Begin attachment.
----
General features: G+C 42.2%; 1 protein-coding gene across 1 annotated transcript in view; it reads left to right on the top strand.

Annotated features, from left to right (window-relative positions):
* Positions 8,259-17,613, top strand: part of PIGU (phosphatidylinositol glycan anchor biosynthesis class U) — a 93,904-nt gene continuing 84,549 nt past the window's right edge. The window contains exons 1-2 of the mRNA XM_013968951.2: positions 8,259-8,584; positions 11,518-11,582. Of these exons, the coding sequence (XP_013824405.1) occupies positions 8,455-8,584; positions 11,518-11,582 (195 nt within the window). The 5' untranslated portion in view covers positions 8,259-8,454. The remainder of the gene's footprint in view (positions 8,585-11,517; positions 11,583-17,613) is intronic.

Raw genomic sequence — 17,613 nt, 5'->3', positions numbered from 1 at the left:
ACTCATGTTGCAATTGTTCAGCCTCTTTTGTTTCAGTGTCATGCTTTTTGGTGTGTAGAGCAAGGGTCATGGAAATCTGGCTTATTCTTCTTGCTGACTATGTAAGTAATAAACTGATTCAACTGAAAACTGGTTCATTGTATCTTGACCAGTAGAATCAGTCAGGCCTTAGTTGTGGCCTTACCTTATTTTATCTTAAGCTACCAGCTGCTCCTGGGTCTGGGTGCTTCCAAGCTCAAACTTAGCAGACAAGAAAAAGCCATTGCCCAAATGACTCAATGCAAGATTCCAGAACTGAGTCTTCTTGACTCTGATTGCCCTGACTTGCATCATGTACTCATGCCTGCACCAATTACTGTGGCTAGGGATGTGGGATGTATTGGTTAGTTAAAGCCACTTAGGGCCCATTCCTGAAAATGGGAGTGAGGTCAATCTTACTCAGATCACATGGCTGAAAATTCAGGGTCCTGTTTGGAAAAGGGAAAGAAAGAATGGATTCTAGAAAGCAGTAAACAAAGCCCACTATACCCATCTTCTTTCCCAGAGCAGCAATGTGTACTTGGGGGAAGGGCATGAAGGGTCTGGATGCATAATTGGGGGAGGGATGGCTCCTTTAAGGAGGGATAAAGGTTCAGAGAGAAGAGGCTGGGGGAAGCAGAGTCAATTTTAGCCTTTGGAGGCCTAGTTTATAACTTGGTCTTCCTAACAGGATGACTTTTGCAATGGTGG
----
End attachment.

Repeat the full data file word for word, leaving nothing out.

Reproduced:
General features: G+C 42.2%; 1 protein-coding gene across 1 annotated transcript in view; it reads left to right on the top strand.

Annotated features, from left to right (window-relative positions):
* Positions 8,259-17,613, top strand: part of PIGU (phosphatidylinositol glycan anchor biosynthesis class U) — a 93,904-nt gene continuing 84,549 nt past the window's right edge. The window contains exons 1-2 of the mRNA XM_013968951.2: positions 8,259-8,584; positions 11,518-11,582. Of these exons, the coding sequence (XP_013824405.1) occupies positions 8,455-8,584; positions 11,518-11,582 (195 nt within the window). The 5' untranslated portion in view covers positions 8,259-8,454. The remainder of the gene's footprint in view (positions 8,585-11,517; positions 11,583-17,613) is intronic.

Raw genomic sequence — 17,613 nt, 5'->3', positions numbered from 1 at the left:
ACTCATGTTGCAATTGTTCAGCCTCTTTTGTTTCAGTGTCATGCTTTTTGGTGTGTAGAGCAAGGGTCATGGAAATCTGGCTTATTCTTCTTGCTGACTATGTAAGTAATAAACTGATTCAACTGAAAACTGGTTCATTGTATCTTGACCAGTAGAATCAGTCAGGCCTTAGTTGTGGCCTTACCTTATTTTATCTTAAGCTACCAGCTGCTCCTGGGTCTGGGTGCTTCCAAGCTCAAACTTAGCAGACAAGAAAAAGCCATTGCCCAAATGACTCAATGCAAGATTCCAGAACTGAGTCTTCTTGACTCTGATTGCCCTGACTTGCATCATGTACTCATGCCTGCACCAATTACTGTGGCTAGGGATGTGGGATGTATTGGTTAGTTAAAGCCACTTAGGGCCCATTCCTGAAAATGGGAGTGAGGTCAATCTTACTCAGATCACATGGCTGAAAATTCAGGGTCCTGTTTGGAAAAGGGAAAGAAAGAATGGATTCTAGAAAGCAGTAAACAAAGCCCACTATACCCATCTTCTTTCCCAGAGCAGCAATGTGTACTTGGGGGAAGGGCATGAAGGGTCTGGATGCATAATTGGGGGAGGGATGGCTCCTTTAAGGAGGGATAAAGGTTCAGAGAGAAGAGGCTGGGGGAAGCAGAGTCAATTTTAGCCTTTGGAGGCCTAGTTTATAACTTGGTCTTCCTAACAGGATGACTTTTGCAATGGTGG